Rush Limbaugh: ‘If You Believe in God, Then Intellectually You Cannot Believe in Manmade Global Warming’

Rush Limbaugh made the argument on his show yesterday that you can’t believe in both God and manmade global warming, an idea many evangelical Christians have long embraced:

See, in my humble opinion, folks, if you believe in God, then intellectually you cannot believe in manmade global warming.

You must be either agnostic or atheistic to believe that man controls something that he can’t create

Even for Christians, that’s a weird belief to hold…

[Click headline for more…] [Read more…], a Website That Showed Irish Catholics How to Formally Leave the Church, to Shut Down

In 2009, Cormac Flynn, Paul Dunbar and Gráinne O’Sullivan began a website called which gave step-by-step directions for how to formally leave the Catholic Church:

They published a sample “declaration of defection” (PDF) that you could download. You just had to get it signed, witnessed, and sent to the Church where you got baptized, and that was it! You could finally wash your hands free of Catholicism.

Obviously, if you were already a former-Catholic (like the three guys starting the site), this sounded like just a mere formality. But it made a strong statement, and more than 12,000 people downloaded the form. More importantly, it removed your name from the Church’s roster, a list the Church frequently touted as it got involved in government-run things like education and health care.

You would think the Church would support such a declaration of defection — why keep people who are no longer Catholic on your rolls? Wouldn’t you want an accurate count of how many people were truly in your Church? Wouldn’t it be deceptive to inflate those numbers with people who really wanted nothing to do with you?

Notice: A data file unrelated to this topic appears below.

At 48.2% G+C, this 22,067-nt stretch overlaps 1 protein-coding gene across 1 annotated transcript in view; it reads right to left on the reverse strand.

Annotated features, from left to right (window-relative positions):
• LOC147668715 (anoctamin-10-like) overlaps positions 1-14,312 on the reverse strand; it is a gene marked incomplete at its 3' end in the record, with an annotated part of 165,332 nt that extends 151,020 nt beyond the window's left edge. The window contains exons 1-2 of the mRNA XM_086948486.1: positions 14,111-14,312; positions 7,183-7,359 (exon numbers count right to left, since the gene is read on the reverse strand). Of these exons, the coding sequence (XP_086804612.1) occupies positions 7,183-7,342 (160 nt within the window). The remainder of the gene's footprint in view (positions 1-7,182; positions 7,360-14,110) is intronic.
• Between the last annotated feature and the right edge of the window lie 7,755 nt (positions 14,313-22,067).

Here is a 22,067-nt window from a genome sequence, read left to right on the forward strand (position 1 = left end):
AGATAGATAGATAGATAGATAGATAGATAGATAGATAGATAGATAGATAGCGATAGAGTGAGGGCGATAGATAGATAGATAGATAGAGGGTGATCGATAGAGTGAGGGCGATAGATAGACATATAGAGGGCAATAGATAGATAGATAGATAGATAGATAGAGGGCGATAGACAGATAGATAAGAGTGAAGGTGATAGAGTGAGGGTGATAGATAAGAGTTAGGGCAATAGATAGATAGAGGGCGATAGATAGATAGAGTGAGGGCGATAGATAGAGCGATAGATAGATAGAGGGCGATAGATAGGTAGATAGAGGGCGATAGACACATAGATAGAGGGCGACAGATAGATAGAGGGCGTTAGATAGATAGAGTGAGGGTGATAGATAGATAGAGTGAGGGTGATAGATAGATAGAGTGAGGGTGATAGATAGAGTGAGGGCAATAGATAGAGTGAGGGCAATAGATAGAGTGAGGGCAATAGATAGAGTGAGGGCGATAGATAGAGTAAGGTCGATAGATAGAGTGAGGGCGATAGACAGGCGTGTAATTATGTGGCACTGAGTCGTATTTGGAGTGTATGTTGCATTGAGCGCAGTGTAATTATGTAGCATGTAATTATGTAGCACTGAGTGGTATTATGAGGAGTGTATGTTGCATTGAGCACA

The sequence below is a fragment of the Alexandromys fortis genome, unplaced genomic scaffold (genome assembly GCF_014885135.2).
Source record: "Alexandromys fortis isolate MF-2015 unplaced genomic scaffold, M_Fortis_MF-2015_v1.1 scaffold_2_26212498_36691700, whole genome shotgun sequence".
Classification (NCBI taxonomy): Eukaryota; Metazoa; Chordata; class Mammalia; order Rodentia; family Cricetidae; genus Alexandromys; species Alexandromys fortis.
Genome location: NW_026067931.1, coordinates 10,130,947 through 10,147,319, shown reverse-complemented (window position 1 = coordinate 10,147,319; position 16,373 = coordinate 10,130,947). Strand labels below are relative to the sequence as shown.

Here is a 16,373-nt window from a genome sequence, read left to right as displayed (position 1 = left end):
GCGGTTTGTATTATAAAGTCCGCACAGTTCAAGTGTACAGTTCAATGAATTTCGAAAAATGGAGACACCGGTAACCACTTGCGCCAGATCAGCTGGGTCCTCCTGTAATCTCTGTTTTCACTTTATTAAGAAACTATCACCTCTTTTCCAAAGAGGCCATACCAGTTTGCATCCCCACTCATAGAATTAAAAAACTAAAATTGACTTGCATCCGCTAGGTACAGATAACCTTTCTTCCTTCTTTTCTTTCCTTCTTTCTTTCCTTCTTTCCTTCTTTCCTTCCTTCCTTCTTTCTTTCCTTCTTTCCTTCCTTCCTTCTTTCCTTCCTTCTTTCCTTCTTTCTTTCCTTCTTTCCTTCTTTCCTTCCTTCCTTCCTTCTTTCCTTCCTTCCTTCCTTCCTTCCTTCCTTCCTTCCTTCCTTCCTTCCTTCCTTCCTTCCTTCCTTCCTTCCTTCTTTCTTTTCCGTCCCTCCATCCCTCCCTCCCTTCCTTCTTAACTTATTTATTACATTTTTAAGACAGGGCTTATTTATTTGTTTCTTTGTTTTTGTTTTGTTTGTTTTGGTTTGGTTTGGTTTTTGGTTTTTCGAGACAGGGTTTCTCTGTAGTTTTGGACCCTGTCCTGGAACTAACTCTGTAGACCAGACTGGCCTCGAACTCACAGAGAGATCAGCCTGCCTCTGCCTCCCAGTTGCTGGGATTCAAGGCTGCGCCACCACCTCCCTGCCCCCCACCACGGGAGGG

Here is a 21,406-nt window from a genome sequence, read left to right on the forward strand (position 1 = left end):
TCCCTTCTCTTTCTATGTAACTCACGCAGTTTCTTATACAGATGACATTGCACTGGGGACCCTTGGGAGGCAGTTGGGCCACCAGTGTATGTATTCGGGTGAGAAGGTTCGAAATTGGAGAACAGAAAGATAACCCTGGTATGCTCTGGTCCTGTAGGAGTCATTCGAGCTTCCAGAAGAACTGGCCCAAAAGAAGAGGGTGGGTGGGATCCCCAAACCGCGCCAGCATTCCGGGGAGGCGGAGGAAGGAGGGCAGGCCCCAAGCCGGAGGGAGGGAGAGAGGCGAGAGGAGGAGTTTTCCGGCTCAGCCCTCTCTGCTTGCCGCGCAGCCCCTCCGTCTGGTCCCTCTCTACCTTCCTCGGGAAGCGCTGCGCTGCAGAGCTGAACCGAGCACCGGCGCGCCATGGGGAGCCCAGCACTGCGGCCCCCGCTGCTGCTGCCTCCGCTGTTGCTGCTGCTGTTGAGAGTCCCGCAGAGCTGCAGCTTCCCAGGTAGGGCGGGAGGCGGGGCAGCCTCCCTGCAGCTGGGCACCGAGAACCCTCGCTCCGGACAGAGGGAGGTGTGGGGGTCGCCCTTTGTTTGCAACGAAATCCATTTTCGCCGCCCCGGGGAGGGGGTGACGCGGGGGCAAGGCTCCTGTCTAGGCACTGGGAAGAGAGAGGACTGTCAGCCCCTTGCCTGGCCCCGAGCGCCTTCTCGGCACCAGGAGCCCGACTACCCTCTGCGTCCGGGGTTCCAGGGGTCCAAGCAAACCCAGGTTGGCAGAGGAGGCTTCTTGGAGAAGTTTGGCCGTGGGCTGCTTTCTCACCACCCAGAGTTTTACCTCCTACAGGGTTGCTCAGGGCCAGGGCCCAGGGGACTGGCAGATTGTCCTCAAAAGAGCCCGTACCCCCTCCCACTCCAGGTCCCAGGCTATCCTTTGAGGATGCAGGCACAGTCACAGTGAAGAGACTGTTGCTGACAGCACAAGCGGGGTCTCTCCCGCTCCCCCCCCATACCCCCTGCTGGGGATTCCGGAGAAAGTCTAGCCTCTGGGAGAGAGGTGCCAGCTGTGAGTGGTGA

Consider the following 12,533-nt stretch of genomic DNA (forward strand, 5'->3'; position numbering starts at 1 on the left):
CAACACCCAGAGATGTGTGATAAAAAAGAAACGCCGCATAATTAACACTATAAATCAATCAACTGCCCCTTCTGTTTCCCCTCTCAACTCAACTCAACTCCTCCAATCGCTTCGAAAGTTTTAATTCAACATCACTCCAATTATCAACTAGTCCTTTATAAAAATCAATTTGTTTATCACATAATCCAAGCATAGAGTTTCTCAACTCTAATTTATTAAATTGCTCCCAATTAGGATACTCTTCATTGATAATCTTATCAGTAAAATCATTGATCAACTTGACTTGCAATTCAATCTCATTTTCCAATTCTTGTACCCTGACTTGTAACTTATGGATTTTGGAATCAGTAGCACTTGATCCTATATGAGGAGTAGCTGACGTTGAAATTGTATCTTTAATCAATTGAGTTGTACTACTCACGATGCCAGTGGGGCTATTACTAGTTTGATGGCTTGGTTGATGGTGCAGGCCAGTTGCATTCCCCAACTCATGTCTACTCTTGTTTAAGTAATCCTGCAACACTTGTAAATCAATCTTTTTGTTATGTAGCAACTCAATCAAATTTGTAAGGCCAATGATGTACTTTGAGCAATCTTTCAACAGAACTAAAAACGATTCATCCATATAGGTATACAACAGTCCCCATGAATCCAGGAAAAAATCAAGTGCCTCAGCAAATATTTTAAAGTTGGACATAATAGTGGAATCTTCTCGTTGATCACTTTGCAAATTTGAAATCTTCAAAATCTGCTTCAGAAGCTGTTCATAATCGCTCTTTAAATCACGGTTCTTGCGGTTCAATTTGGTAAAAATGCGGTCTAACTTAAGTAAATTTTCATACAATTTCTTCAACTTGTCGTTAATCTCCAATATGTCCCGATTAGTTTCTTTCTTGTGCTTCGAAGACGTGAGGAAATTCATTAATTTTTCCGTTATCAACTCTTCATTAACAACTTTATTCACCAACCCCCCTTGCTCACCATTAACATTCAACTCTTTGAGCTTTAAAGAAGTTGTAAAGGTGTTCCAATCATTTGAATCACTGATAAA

Well, it’s not like the Church is known for taking the ethical high road…

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If Kindness is Your Guide, You’re Doing it Wrong, Says Christian Writer

I have some advice for Christians (if they want it): When someone says that “kindness” is important, don’t argue against them. You won’t win. You won’t look good. And you’ll just give people like me blog fodder.

This all stems from writer George Saundersviral commencement address in which he said the following:

What I regret most in my life are failures of kindness.

Those moments when another human being was there, in front of me, suffering, and I responded… sensibly. Reservedly. Mildly.

Or, to look at it from the other end of the telescope: Who, in your life, do you remember most fondly, with the most undeniable feelings of warmth?

Those who were kindest to you, I bet.

It’s a little facile, maybe, and certainly hard to implement, but I’d say, as a goal in life, you could do worse than: Try to be kinder.

It’s nothing you haven’t heard before, but c’mon, it’s a beautiful sentiment.

And hard to disagree with, right?

Of course.

Unless you’re Christian.

Jen Pollock Michel writes at Christianity Today that Christians would be misguided if they followed Saunders’ advice:

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This Anti-Evolution Video May Be Worse Than the One with Ray Comfort’s Banana

Get ready to cringe:

Rule #1: If you look awkwardly into the camera when you want to make a point, that doesn’t make you more believable.

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A Review of The Happy Atheist by PZ Myers

This is a guest post by Chantelle Moghadam.

[Hemant’s Note: For the sake of disclosure, I wrote a blurb for the back of the book. This review, however, was written independently]

PZ Myers writes the first half of The Happy Atheist (Pantheon, 2013) with all the bound-up angst against religion that most atheists hold and, as an atheist myself, I completely understand where that frustration comes from. I can’t help but wonder, though, what a religious person might think of atheists if they read this book. The most convincing arguments against religion are not always the ones telling religious people how ridiculous they are, but ones that make valid criticisms of religion itself. Even someone who is on the fence about religion may be offended within the first few pages and unable to finish the rest of it. The Kirkus Review held nothing back when it said of the book: “Unlikely to change a single mind or cause even the slightest shift in perspective.”

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